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Toxicology and industrial health

Lead induced oxidative DNA damage in battery-recycling child workers from Bangladesh.


PMID 29519200

Abstract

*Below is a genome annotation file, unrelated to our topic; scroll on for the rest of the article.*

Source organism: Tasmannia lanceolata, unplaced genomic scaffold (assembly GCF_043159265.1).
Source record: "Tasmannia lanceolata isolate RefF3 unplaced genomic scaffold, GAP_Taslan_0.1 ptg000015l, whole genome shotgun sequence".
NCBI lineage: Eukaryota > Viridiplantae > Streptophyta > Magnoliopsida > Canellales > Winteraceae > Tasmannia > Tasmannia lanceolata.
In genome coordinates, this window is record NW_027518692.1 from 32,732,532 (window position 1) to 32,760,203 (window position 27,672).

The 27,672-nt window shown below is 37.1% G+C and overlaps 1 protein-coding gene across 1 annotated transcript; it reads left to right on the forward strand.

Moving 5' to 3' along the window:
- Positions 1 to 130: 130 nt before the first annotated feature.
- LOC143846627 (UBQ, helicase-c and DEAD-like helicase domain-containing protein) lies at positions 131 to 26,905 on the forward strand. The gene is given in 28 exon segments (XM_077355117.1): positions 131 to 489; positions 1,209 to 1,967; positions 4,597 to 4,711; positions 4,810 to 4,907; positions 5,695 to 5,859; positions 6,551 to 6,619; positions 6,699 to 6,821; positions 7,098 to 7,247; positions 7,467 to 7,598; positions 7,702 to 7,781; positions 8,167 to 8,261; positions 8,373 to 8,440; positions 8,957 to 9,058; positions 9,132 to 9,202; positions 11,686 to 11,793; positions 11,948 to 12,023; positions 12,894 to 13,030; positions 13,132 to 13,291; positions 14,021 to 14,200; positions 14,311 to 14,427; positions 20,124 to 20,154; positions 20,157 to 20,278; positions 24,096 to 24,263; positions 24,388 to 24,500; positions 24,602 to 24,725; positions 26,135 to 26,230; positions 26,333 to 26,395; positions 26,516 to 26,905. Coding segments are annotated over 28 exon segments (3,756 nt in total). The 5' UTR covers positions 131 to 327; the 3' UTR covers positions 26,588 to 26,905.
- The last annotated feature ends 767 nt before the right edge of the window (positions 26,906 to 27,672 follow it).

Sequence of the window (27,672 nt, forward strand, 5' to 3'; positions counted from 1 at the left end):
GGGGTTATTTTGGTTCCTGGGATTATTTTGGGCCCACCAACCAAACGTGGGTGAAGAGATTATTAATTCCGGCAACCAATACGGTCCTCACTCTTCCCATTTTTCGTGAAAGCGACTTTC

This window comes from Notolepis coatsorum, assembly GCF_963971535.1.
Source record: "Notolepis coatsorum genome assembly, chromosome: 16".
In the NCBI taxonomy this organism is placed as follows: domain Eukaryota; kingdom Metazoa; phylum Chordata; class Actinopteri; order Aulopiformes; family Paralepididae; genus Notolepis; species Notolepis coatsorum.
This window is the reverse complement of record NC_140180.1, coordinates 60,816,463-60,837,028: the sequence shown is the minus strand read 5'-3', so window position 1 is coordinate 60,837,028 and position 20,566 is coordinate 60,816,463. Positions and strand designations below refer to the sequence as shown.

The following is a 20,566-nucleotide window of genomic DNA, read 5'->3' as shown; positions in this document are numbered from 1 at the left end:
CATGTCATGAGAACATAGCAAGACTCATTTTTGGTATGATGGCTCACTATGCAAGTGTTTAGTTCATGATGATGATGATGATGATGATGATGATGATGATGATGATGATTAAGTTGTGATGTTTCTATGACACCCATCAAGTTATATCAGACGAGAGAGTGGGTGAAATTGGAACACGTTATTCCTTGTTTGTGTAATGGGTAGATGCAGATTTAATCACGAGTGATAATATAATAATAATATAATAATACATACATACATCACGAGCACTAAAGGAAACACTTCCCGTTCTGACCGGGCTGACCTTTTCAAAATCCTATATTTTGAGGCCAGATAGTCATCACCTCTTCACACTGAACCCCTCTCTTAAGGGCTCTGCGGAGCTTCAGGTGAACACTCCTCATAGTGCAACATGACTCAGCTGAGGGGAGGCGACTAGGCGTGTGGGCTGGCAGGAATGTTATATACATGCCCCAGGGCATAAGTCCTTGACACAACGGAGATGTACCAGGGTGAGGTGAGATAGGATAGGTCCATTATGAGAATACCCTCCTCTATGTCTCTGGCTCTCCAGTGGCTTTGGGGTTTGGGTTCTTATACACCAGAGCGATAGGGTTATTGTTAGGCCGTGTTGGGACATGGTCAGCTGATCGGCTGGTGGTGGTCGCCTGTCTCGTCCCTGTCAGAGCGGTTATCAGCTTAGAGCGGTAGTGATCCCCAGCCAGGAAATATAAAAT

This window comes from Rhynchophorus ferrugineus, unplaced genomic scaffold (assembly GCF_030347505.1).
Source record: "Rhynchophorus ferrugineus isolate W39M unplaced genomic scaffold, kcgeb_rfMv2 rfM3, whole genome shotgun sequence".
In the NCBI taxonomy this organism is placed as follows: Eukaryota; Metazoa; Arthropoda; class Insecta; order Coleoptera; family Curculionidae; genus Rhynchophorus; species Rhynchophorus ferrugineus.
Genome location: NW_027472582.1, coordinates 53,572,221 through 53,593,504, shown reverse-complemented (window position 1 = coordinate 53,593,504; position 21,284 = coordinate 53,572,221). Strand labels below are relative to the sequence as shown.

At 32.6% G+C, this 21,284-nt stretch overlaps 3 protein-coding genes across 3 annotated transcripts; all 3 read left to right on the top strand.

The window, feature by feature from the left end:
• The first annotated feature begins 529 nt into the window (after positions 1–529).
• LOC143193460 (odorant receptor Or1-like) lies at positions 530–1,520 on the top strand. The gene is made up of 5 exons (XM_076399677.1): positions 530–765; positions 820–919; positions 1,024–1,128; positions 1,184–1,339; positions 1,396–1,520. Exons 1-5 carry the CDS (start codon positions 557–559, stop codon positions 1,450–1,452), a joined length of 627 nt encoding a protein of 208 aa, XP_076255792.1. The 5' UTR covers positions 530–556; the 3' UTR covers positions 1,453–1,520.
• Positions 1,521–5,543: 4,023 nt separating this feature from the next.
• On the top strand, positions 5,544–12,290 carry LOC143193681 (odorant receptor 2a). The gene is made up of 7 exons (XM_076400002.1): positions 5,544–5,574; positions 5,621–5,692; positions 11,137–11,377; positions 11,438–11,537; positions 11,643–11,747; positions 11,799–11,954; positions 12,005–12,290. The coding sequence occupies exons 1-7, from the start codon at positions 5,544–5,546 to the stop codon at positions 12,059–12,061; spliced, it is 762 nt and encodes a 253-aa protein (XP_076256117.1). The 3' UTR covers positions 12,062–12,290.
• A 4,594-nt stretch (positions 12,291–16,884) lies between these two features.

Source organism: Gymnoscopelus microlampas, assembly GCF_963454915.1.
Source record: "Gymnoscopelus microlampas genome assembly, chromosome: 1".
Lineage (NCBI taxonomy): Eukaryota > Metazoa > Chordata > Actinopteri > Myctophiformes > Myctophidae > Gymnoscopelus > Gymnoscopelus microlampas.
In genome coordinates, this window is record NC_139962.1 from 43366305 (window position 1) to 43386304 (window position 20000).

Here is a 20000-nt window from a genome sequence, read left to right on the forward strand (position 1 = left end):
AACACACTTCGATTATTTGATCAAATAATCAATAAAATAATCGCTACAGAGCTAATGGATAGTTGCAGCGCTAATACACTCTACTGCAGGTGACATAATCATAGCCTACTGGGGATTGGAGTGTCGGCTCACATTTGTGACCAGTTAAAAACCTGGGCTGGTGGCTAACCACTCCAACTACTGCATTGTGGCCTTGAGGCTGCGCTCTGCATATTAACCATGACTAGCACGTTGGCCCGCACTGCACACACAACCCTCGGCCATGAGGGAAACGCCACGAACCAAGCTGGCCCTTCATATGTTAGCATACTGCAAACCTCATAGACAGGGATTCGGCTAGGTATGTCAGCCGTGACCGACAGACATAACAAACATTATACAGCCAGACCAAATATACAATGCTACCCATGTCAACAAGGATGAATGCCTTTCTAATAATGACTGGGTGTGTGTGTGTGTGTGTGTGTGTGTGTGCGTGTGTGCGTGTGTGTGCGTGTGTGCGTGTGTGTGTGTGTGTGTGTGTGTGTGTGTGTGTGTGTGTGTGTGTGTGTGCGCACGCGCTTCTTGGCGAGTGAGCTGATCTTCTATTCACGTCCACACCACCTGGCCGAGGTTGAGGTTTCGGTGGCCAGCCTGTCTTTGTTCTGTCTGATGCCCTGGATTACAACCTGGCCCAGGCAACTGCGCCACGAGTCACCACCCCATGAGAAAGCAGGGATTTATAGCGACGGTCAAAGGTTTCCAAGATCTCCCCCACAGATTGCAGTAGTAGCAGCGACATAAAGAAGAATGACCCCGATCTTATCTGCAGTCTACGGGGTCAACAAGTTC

Lead exposure can damage cells directly by effecting DNA or indirectly by modifying proteins and enzymes. In Bangladesh, many working children are exposed to a very high level of lead during their early life due to their involvement with lead-oriented professions. This imposes a severe threat to the growth and development of the children. Therefore to study the effect of lead, we enrolled 60 age-matched male children, from an area of old Dhaka city, where battery-recycling shops are located, depending on their blood lead concentration. If the children had a plasma lead concentration above the WHO recommended threshold level of 10 µg/dl, we grouped them as test subjects and others as control subjects to determine the effect of lead on different biochemical parameters of the body. Compared to the controls, acculumlation of the lipid peroxidation product, malondialdehyde, increased significantly in test subjects ( p < 0.01). Lead exposure also increased the protein carbonyl content ( p < 0.05) and significantly decreased the plasma glutathione levels of test subjects compared to the controls ( p < 0.05). While comparing the lead-exposed group against controls, it was found that the percentage of damaged DNA, as measured using the Comet assay, significantly increased in tail ( p < 0.01) and decreased in head regions. All of these results suggest that high-plasma lead content may induce an oxidative stress to the study population, which may lead to DNA damage.

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